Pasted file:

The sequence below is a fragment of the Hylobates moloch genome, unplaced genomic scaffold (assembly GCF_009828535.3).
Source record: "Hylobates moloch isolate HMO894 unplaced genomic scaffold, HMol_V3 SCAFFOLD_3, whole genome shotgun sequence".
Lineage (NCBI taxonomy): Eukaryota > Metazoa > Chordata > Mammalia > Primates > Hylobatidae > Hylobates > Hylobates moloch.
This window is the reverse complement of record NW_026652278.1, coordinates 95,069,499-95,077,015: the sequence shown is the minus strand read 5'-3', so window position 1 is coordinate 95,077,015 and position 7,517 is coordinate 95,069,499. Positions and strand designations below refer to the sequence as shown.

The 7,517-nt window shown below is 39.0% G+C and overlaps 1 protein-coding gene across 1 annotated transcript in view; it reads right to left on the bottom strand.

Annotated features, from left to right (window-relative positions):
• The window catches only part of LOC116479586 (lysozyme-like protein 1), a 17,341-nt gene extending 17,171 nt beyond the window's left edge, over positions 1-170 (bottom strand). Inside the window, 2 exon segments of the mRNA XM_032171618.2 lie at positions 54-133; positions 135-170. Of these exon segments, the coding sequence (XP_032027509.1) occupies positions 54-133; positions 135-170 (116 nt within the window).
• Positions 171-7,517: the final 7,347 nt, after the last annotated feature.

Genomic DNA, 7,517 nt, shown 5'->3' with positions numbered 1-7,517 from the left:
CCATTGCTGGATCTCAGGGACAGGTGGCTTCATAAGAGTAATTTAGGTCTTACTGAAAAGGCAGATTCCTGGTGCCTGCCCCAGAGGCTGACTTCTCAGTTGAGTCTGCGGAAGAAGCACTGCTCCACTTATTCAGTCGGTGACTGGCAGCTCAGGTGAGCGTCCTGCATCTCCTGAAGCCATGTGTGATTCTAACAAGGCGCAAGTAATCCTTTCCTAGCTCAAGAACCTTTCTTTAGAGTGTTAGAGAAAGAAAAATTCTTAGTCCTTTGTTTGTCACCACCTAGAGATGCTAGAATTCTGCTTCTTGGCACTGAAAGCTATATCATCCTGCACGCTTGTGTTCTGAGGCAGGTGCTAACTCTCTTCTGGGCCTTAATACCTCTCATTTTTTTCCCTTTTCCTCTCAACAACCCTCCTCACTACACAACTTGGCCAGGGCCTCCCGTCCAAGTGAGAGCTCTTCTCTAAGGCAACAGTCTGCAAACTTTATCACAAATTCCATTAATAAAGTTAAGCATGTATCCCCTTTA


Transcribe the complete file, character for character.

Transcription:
The sequence below is a fragment of the Hylobates moloch genome, unplaced genomic scaffold (assembly GCF_009828535.3).
Source record: "Hylobates moloch isolate HMO894 unplaced genomic scaffold, HMol_V3 SCAFFOLD_3, whole genome shotgun sequence".
Lineage (NCBI taxonomy): Eukaryota > Metazoa > Chordata > Mammalia > Primates > Hylobatidae > Hylobates > Hylobates moloch.
This window is the reverse complement of record NW_026652278.1, coordinates 95,069,499-95,077,015: the sequence shown is the minus strand read 5'-3', so window position 1 is coordinate 95,077,015 and position 7,517 is coordinate 95,069,499. Positions and strand designations below refer to the sequence as shown.

The 7,517-nt window shown below is 39.0% G+C and overlaps 1 protein-coding gene across 1 annotated transcript in view; it reads right to left on the bottom strand.

Annotated features, from left to right (window-relative positions):
• The window catches only part of LOC116479586 (lysozyme-like protein 1), a 17,341-nt gene extending 17,171 nt beyond the window's left edge, over positions 1-170 (bottom strand). Inside the window, 2 exon segments of the mRNA XM_032171618.2 lie at positions 54-133; positions 135-170. Of these exon segments, the coding sequence (XP_032027509.1) occupies positions 54-133; positions 135-170 (116 nt within the window).
• Positions 171-7,517: the final 7,347 nt, after the last annotated feature.

Genomic DNA, 7,517 nt, shown 5'->3' with positions numbered 1-7,517 from the left:
CCATTGCTGGATCTCAGGGACAGGTGGCTTCATAAGAGTAATTTAGGTCTTACTGAAAAGGCAGATTCCTGGTGCCTGCCCCAGAGGCTGACTTCTCAGTTGAGTCTGCGGAAGAAGCACTGCTCCACTTATTCAGTCGGTGACTGGCAGCTCAGGTGAGCGTCCTGCATCTCCTGAAGCCATGTGTGATTCTAACAAGGCGCAAGTAATCCTTTCCTAGCTCAAGAACCTTTCTTTAGAGTGTTAGAGAAAGAAAAATTCTTAGTCCTTTGTTTGTCACCACCTAGAGATGCTAGAATTCTGCTTCTTGGCACTGAAAGCTATATCATCCTGCACGCTTGTGTTCTGAGGCAGGTGCTAACTCTCTTCTGGGCCTTAATACCTCTCATTTTTTTCCCTTTTCCTCTCAACAACCCTCCTCACTACACAACTTGGCCAGGGCCTCCCGTCCAAGTGAGAGCTCTTCTCTAAGGCAACAGTCTGCAAACTTTATCACAAATTCCATTAATAAAGTTAAGCATGTATCCCCTTTA